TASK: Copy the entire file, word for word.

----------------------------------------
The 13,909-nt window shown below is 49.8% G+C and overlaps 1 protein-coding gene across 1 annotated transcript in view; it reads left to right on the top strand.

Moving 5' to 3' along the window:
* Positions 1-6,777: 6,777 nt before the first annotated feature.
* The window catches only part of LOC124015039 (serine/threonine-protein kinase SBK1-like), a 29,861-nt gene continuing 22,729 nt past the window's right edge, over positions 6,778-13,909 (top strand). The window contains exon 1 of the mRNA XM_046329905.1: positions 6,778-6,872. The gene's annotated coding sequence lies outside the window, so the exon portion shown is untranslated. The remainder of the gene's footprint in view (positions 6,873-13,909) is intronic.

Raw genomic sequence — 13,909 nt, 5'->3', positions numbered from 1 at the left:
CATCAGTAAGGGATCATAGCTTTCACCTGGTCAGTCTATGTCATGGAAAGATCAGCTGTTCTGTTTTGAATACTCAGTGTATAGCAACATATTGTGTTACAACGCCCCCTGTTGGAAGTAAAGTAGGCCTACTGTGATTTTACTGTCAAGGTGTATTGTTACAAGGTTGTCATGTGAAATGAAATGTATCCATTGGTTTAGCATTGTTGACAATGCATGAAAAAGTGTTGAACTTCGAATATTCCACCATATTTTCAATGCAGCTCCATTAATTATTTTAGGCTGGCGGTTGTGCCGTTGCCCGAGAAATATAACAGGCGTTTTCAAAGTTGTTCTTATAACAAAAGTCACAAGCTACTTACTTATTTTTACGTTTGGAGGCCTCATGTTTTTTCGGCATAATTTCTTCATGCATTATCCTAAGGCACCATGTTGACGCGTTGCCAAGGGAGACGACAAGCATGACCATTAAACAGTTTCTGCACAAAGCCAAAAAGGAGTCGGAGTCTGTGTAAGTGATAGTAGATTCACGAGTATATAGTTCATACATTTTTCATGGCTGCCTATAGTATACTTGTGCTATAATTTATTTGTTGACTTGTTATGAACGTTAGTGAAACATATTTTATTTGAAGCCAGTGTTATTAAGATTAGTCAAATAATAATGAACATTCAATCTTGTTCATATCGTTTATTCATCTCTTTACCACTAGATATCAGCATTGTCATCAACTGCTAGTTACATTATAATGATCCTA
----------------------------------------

The 13,909-nt window shown below is 49.8% G+C and overlaps 1 protein-coding gene across 1 annotated transcript in view; it reads left to right on the top strand.

Moving 5' to 3' along the window:
* Positions 1-6,777: 6,777 nt before the first annotated feature.
* The window catches only part of LOC124015039 (serine/threonine-protein kinase SBK1-like), a 29,861-nt gene continuing 22,729 nt past the window's right edge, over positions 6,778-13,909 (top strand). The window contains exon 1 of the mRNA XM_046329905.1: positions 6,778-6,872. The gene's annotated coding sequence lies outside the window, so the exon portion shown is untranslated. The remainder of the gene's footprint in view (positions 6,873-13,909) is intronic.

Raw genomic sequence — 13,909 nt, 5'->3', positions numbered from 1 at the left:
CATCAGTAAGGGATCATAGCTTTCACCTGGTCAGTCTATGTCATGGAAAGATCAGCTGTTCTGTTTTGAATACTCAGTGTATAGCAACATATTGTGTTACAACGCCCCCTGTTGGAAGTAAAGTAGGCCTACTGTGATTTTACTGTCAAGGTGTATTGTTACAAGGTTGTCATGTGAAATGAAATGTATCCATTGGTTTAGCATTGTTGACAATGCATGAAAAAGTGTTGAACTTCGAATATTCCACCATATTTTCAATGCAGCTCCATTAATTATTTTAGGCTGGCGGTTGTGCCGTTGCCCGAGAAATATAACAGGCGTTTTCAAAGTTGTTCTTATAACAAAAGTCACAAGCTACTTACTTATTTTTACGTTTGGAGGCCTCATGTTTTTTCGGCATAATTTCTTCATGCATTATCCTAAGGCACCATGTTGACGCGTTGCCAAGGGAGACGACAAGCATGACCATTAAACAGTTTCTGCACAAAGCCAAAAAGGAGTCGGAGTCTGTGTAAGTGATAGTAGATTCACGAGTATATAGTTCATACATTTTTCATGGCTGCCTATAGTATACTTGTGCTATAATTTATTTGTTGACTTGTTATGAACGTTAGTGAAACATATTTTATTTGAAGCCAGTGTTATTAAGATTAGTCAAATAATAATGAACATTCAATCTTGTTCATATCGTTTATTCATCTCTTTACCACTAGATATCAGCATTGTCATCAACTGCTAGTTACATTATAATGATCCTA